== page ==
Adolf Loos once famously praised his own work for its resistance to being captured through photography. To Loos, great architecture has a complexity that eschews compression into two-dimensional media. To assume that a photograph can faithfully represent space is foolish. But is it possible that where photography falls short, video can preserve and deliver? That I'll leave for you to decide, but a recently completed short film on SANAA’s 21st Century Museum of Contemporary Art attests to the ability of film to tease out the essence of a building.
As part of a larger documentary about life in the Japanese seaside town of Kanazawa, Michael Kim’s filmic portrait of the museum focuses not on the form and structure of the building but rather on the architecture’s relationship with site and its interaction with visitors. Though the camera wanders from light, airy spaces into intimate rooms and dark corridors and back, the film also follows visitors, attendants and museum staff, tracking the squeaking of snow boots across the museum floors and capturing a visitor enwrapped in the quietude of Atelier Bow-Wow’s free-standing cylindrical bookshelf. There is a distinctly Japanese quality about the architecture that undoubtedly surfaces in photographs but comes through powerfully in Kim’s masterful orchestration of moving imagery and sound.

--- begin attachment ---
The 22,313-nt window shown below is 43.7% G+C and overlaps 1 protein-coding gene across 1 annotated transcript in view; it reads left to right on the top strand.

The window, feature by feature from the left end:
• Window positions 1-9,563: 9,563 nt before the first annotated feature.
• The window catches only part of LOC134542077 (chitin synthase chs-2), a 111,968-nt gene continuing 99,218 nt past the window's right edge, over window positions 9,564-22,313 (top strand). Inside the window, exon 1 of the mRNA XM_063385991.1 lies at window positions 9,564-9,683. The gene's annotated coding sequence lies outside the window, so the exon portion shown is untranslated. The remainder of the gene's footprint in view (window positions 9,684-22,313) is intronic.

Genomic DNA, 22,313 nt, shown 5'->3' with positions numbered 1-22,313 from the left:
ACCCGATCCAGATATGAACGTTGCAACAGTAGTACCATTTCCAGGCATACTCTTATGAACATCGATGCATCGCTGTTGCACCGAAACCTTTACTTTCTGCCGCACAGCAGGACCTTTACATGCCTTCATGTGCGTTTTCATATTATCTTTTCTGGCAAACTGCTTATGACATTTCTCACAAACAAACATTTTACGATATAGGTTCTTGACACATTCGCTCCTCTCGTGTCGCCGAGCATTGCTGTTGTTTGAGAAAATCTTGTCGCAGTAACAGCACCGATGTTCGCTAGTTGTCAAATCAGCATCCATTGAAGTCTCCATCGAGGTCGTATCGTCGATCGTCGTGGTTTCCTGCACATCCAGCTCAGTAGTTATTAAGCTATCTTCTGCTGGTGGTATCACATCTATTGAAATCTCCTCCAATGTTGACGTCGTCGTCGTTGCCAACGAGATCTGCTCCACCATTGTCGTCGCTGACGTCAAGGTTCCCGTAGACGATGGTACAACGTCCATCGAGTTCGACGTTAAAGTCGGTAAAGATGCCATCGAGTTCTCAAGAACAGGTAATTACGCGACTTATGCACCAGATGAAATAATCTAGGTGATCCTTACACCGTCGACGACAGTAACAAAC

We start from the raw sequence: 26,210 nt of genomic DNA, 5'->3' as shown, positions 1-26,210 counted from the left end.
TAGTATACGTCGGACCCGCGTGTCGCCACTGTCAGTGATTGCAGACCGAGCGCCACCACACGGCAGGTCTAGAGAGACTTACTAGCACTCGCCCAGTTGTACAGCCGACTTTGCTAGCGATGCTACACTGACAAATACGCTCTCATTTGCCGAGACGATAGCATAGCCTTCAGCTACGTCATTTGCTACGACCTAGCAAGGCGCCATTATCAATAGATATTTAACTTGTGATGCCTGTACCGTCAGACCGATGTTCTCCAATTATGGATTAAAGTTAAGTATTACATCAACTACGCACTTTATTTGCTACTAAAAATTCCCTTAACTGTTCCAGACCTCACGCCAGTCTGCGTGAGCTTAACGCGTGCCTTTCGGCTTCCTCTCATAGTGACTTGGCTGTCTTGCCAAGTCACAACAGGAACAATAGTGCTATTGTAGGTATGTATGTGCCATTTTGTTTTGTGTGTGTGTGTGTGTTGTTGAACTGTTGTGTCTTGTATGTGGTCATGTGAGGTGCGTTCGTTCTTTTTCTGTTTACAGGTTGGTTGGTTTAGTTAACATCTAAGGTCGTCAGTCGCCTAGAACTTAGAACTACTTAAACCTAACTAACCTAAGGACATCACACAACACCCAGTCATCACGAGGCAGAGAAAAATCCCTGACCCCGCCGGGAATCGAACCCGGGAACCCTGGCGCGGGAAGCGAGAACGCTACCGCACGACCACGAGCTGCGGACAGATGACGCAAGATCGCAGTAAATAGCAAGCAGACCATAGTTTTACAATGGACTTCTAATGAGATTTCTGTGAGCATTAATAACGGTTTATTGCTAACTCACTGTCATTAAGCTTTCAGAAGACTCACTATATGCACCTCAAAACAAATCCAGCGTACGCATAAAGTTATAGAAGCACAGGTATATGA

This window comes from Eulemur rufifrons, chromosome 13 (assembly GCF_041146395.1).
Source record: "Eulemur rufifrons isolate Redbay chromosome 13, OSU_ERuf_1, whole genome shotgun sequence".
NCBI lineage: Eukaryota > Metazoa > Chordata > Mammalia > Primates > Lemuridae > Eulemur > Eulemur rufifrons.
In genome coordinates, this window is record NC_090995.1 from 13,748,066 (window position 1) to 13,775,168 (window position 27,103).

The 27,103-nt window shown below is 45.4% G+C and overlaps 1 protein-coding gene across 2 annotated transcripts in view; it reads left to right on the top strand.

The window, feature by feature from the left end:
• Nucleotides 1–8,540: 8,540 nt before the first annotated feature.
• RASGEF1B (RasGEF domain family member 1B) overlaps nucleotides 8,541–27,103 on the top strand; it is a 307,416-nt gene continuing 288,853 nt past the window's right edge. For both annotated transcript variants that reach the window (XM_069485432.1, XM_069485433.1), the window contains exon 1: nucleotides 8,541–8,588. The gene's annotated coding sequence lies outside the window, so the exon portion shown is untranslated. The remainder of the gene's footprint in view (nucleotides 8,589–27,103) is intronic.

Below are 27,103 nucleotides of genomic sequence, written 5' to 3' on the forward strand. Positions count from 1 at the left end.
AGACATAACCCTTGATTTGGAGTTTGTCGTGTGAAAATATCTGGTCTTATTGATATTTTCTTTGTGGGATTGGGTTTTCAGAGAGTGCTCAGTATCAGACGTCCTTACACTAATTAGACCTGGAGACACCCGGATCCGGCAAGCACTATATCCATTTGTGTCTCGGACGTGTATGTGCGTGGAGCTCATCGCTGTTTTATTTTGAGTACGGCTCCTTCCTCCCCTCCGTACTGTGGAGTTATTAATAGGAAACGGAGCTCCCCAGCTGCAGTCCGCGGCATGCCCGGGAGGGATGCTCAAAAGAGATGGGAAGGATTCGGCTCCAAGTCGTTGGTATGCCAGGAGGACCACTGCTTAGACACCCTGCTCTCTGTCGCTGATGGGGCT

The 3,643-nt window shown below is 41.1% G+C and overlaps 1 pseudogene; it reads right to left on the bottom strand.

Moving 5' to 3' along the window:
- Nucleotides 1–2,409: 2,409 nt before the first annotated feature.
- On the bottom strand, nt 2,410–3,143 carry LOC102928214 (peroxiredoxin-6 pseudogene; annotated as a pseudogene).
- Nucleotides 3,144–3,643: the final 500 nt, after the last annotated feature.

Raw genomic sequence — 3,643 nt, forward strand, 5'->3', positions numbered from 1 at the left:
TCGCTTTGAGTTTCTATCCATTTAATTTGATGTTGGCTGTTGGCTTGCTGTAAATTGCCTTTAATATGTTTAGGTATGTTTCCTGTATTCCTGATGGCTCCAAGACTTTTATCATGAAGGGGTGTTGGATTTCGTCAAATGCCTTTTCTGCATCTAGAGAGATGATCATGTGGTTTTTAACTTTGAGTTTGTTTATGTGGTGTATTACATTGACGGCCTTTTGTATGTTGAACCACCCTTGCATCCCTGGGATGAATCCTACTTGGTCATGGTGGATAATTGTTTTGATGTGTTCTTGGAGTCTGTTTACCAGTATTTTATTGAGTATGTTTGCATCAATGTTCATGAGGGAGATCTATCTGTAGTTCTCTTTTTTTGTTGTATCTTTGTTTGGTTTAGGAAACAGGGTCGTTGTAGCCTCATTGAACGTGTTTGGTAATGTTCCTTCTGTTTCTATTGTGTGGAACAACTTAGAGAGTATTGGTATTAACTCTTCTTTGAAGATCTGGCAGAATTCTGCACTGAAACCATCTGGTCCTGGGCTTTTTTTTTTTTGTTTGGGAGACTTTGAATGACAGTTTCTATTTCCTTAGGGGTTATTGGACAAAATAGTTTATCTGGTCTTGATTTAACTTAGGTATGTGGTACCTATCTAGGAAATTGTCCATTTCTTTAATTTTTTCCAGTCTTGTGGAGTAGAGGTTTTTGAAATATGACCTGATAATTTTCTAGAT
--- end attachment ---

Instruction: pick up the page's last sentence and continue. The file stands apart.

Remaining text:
(And don’t forget to check out Leandro Erlich’s Swimming Pool installation at 4:19!)